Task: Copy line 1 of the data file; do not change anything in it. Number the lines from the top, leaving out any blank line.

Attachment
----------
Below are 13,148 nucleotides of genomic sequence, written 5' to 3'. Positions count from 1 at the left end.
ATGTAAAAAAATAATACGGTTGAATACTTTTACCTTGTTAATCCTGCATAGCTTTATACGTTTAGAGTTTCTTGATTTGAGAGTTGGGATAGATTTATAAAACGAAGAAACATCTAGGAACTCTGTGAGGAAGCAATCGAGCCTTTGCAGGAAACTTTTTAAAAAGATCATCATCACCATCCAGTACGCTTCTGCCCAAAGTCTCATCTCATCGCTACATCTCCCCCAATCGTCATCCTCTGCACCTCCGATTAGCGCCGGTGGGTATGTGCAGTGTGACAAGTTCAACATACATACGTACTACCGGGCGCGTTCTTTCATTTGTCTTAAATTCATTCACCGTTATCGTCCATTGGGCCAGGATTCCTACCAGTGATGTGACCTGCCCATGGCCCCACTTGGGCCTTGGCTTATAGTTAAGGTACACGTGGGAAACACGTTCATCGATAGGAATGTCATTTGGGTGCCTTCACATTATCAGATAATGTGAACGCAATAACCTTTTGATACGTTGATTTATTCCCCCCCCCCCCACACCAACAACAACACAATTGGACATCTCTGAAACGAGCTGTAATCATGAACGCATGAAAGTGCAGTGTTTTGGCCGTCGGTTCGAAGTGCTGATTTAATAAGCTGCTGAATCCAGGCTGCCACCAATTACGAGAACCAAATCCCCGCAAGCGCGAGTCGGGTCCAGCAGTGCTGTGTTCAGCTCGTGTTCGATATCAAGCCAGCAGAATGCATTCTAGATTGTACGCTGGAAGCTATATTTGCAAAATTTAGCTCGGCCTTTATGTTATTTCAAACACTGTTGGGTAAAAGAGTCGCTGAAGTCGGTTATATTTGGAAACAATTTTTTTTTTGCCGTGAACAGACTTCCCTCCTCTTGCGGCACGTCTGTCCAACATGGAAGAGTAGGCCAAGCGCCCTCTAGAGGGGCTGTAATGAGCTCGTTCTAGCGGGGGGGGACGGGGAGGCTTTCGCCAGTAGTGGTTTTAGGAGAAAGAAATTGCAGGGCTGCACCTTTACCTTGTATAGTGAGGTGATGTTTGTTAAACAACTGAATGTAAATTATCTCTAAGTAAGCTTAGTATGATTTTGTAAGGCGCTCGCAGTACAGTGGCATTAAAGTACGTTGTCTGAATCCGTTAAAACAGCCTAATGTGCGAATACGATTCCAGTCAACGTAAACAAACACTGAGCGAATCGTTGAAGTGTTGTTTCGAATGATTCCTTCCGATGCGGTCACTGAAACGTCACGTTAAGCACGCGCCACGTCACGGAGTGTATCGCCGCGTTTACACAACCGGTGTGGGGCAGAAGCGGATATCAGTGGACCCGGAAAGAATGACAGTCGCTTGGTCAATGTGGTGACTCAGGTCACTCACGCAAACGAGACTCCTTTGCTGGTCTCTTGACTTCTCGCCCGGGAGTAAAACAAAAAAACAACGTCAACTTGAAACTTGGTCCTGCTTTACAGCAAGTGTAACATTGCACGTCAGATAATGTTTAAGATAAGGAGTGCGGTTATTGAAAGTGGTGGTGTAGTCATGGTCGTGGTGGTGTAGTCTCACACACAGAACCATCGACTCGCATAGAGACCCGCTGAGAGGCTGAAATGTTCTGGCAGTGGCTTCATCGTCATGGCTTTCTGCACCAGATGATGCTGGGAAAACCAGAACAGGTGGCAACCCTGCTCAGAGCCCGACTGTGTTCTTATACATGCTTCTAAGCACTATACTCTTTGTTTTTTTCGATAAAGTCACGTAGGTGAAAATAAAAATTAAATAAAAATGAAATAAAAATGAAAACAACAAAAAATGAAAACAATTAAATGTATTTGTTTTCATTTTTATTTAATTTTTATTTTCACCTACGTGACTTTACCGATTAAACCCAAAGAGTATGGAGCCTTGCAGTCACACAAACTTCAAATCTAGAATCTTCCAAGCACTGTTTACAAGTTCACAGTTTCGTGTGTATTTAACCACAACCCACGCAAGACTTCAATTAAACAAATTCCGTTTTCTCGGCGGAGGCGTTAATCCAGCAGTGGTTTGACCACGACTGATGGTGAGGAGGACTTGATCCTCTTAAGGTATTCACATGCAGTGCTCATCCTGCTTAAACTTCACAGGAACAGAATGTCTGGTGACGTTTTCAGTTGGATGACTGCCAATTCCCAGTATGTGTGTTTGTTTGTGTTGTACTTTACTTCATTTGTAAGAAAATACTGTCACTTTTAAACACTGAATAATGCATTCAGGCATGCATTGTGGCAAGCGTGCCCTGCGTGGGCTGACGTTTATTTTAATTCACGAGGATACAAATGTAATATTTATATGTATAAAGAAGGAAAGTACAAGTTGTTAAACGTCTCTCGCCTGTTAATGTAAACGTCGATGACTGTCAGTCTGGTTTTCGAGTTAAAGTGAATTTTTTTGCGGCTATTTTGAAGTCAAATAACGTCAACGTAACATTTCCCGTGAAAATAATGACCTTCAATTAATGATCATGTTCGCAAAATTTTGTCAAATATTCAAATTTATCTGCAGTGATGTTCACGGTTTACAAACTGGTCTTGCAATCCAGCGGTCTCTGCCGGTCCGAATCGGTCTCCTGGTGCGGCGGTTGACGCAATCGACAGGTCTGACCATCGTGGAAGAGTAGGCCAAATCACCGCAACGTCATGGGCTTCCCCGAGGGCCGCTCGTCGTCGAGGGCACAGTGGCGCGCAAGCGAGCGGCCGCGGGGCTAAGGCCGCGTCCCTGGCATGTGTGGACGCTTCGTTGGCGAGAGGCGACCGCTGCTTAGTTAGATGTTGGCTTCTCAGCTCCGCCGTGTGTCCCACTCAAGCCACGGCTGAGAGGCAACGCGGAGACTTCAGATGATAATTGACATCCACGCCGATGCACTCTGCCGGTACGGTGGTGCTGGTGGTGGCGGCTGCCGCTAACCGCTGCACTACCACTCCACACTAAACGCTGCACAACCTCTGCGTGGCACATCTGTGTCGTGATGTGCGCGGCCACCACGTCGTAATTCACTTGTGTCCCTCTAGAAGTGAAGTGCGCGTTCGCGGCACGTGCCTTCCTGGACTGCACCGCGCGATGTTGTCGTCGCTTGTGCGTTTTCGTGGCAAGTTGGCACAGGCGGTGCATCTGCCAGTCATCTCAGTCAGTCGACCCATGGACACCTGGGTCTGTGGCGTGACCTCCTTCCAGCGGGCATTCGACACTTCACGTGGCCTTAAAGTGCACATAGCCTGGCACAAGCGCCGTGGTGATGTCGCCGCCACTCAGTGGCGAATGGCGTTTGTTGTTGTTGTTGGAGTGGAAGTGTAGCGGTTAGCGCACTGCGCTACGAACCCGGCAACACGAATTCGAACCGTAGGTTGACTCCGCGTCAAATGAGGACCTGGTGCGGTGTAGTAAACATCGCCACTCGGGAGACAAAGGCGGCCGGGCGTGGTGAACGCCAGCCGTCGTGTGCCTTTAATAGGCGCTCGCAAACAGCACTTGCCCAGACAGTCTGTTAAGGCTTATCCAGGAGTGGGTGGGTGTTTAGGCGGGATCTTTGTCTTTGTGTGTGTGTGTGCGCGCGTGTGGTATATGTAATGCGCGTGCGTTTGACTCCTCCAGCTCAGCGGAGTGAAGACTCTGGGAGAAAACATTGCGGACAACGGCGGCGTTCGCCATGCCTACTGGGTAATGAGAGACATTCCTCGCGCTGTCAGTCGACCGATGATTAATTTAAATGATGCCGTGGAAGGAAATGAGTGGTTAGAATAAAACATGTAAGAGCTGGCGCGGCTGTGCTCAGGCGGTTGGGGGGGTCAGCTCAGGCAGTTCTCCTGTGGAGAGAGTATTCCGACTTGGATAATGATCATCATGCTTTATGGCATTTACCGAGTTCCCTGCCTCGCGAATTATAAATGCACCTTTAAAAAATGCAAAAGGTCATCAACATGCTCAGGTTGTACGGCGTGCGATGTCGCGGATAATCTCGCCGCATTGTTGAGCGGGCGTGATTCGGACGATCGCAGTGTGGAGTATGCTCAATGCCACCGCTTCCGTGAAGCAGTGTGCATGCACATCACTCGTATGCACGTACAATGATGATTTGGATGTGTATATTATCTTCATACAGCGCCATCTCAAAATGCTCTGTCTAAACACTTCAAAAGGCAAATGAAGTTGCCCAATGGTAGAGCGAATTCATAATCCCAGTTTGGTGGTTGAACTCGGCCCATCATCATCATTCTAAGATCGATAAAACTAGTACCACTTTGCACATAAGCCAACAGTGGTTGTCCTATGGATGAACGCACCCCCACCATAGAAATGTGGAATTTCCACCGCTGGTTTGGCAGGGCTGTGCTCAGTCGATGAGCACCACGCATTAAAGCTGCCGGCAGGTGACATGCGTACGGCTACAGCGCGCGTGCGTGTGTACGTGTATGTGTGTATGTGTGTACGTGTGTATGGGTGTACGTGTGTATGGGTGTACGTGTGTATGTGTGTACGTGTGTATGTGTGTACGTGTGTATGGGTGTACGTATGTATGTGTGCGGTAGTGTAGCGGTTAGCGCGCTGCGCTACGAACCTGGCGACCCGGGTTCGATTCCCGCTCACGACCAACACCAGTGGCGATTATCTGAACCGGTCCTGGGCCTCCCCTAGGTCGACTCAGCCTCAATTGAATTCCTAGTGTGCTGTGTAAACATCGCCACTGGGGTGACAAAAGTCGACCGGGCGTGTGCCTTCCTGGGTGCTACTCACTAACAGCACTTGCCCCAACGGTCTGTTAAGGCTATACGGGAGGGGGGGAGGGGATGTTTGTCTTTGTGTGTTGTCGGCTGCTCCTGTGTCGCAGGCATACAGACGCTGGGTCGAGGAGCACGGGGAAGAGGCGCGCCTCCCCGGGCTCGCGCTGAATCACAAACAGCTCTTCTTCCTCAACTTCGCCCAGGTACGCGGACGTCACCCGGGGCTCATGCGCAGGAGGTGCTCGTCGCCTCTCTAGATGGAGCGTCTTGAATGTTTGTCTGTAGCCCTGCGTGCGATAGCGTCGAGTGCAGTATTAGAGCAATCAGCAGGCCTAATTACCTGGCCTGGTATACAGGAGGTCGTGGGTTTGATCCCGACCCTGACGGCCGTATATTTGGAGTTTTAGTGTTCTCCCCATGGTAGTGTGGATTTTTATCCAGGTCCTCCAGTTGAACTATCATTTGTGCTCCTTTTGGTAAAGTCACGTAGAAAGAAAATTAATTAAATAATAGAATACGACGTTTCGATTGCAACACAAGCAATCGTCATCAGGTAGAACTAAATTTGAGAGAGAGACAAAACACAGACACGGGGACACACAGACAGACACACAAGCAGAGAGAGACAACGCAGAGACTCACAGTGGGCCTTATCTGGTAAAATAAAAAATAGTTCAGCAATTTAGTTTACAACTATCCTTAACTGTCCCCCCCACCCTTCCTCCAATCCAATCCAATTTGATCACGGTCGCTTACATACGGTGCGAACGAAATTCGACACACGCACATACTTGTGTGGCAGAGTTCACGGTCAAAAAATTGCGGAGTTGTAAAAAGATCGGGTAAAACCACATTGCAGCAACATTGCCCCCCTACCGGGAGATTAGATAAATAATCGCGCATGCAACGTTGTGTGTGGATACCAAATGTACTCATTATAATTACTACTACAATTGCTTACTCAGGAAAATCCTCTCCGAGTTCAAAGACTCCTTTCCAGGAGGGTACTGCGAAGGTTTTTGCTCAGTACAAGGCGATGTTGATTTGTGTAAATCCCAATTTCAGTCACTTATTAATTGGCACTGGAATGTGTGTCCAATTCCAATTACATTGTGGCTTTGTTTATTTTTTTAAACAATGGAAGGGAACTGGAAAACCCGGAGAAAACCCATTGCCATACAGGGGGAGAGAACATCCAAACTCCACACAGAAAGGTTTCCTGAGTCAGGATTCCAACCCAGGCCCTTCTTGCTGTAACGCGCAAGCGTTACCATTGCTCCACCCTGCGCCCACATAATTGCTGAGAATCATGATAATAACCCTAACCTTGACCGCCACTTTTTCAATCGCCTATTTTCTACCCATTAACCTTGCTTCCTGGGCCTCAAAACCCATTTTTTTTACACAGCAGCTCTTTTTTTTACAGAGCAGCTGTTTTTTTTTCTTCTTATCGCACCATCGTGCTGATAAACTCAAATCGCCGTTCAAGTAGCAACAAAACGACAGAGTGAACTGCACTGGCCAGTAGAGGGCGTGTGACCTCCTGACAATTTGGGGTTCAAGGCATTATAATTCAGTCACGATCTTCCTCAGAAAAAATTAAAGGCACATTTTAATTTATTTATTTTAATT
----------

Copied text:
Below are 13,148 nucleotides of genomic sequence, written 5' to 3'. Positions count from 1 at the left end.